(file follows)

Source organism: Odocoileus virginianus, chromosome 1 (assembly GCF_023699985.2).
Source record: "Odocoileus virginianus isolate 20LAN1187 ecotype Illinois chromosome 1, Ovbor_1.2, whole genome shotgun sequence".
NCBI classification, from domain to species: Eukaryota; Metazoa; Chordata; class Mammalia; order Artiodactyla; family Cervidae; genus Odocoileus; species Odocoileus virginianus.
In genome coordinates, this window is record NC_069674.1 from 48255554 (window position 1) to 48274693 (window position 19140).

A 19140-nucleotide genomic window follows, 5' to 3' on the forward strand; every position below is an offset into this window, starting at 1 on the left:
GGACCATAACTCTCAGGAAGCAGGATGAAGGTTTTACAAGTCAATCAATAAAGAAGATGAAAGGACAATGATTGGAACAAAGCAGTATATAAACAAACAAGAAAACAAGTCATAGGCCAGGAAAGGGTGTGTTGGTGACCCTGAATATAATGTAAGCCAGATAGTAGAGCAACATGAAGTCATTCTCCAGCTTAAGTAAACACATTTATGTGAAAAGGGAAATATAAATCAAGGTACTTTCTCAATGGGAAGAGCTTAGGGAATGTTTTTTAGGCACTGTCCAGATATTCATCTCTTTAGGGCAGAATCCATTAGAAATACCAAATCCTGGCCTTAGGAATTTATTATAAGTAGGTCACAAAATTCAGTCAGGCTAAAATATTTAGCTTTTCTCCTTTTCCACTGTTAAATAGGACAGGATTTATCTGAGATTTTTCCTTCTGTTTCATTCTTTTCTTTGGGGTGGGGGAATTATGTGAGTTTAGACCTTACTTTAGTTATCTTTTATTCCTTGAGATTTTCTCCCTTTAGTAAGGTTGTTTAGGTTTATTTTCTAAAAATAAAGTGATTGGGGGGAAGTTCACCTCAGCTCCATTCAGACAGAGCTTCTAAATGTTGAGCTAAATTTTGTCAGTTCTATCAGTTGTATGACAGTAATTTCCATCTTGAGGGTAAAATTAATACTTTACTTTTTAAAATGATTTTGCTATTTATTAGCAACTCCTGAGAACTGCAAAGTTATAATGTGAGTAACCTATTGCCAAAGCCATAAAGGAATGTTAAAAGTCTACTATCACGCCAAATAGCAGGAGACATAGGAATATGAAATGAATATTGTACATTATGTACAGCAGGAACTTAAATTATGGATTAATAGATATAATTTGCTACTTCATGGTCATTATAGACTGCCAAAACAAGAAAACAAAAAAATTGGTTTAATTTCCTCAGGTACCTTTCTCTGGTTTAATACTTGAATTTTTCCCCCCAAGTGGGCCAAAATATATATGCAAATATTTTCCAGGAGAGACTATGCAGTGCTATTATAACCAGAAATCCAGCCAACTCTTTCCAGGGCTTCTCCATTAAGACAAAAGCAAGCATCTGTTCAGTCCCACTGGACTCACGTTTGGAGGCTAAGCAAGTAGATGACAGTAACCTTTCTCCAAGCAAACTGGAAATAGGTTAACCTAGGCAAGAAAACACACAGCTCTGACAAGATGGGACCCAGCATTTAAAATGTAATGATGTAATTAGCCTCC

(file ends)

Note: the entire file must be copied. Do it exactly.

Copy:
Source organism: Odocoileus virginianus, chromosome 1 (assembly GCF_023699985.2).
Source record: "Odocoileus virginianus isolate 20LAN1187 ecotype Illinois chromosome 1, Ovbor_1.2, whole genome shotgun sequence".
NCBI classification, from domain to species: Eukaryota; Metazoa; Chordata; class Mammalia; order Artiodactyla; family Cervidae; genus Odocoileus; species Odocoileus virginianus.
In genome coordinates, this window is record NC_069674.1 from 48255554 (window position 1) to 48274693 (window position 19140).

A 19140-nucleotide genomic window follows, 5' to 3' on the forward strand; every position below is an offset into this window, starting at 1 on the left:
GGACCATAACTCTCAGGAAGCAGGATGAAGGTTTTACAAGTCAATCAATAAAGAAGATGAAAGGACAATGATTGGAACAAAGCAGTATATAAACAAACAAGAAAACAAGTCATAGGCCAGGAAAGGGTGTGTTGGTGACCCTGAATATAATGTAAGCCAGATAGTAGAGCAACATGAAGTCATTCTCCAGCTTAAGTAAACACATTTATGTGAAAAGGGAAATATAAATCAAGGTACTTTCTCAATGGGAAGAGCTTAGGGAATGTTTTTTAGGCACTGTCCAGATATTCATCTCTTTAGGGCAGAATCCATTAGAAATACCAAATCCTGGCCTTAGGAATTTATTATAAGTAGGTCACAAAATTCAGTCAGGCTAAAATATTTAGCTTTTCTCCTTTTCCACTGTTAAATAGGACAGGATTTATCTGAGATTTTTCCTTCTGTTTCATTCTTTTCTTTGGGGTGGGGGAATTATGTGAGTTTAGACCTTACTTTAGTTATCTTTTATTCCTTGAGATTTTCTCCCTTTAGTAAGGTTGTTTAGGTTTATTTTCTAAAAATAAAGTGATTGGGGGGAAGTTCACCTCAGCTCCATTCAGACAGAGCTTCTAAATGTTGAGCTAAATTTTGTCAGTTCTATCAGTTGTATGACAGTAATTTCCATCTTGAGGGTAAAATTAATACTTTACTTTTTAAAATGATTTTGCTATTTATTAGCAACTCCTGAGAACTGCAAAGTTATAATGTGAGTAACCTATTGCCAAAGCCATAAAGGAATGTTAAAAGTCTACTATCACGCCAAATAGCAGGAGACATAGGAATATGAAATGAATATTGTACATTATGTACAGCAGGAACTTAAATTATGGATTAATAGATATAATTTGCTACTTCATGGTCATTATAGACTGCCAAAACAAGAAAACAAAAAAATTGGTTTAATTTCCTCAGGTACCTTTCTCTGGTTTAATACTTGAATTTTTCCCCCCAAGTGGGCCAAAATATATATGCAAATATTTTCCAGGAGAGACTATGCAGTGCTATTATAACCAGAAATCCAGCCAACTCTTTCCAGGGCTTCTCCATTAAGACAAAAGCAAGCATCTGTTCAGTCCCACTGGACTCACGTTTGGAGGCTAAGCAAGTAGATGACAGTAACCTTTCTCCAAGCAAACTGGAAATAGGTTAACCTAGGCAAGAAAACACACAGCTCTGACAAGATGGGACCCAGCATTTAAAATGTAATGATGTAATTAGCCTCC